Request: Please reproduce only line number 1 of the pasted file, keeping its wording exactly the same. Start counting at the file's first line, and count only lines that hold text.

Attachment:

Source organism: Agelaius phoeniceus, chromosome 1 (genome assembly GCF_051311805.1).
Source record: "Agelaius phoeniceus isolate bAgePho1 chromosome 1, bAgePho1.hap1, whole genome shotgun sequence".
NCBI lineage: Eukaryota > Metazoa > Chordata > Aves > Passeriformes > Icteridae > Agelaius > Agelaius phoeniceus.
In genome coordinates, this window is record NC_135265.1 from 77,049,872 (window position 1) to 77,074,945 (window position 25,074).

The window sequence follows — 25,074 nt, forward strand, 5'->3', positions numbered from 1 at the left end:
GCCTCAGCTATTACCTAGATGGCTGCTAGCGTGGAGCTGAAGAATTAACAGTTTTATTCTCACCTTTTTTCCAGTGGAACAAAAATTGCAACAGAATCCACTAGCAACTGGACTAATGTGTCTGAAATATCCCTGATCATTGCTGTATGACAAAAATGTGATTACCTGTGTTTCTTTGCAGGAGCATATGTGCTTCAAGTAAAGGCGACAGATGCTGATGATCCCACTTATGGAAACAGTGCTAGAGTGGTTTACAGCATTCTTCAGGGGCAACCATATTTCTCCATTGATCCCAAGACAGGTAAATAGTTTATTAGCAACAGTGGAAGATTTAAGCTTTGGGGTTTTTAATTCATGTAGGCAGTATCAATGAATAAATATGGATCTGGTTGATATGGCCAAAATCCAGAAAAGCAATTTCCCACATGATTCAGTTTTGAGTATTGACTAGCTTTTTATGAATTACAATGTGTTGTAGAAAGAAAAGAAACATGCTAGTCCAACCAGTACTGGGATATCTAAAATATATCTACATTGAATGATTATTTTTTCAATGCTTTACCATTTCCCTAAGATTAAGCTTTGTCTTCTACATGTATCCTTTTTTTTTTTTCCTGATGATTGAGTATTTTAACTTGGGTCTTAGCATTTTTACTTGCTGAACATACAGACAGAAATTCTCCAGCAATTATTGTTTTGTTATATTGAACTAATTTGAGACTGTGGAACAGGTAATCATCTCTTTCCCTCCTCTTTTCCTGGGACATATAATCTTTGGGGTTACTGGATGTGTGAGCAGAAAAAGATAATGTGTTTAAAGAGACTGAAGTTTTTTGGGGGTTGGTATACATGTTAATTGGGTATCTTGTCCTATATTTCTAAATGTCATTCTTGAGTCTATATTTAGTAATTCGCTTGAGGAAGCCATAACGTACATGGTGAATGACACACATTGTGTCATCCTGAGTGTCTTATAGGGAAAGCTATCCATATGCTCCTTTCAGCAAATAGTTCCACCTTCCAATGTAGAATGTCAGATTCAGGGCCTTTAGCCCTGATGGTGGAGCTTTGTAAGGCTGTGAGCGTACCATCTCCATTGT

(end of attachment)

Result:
Source organism: Agelaius phoeniceus, chromosome 1 (genome assembly GCF_051311805.1).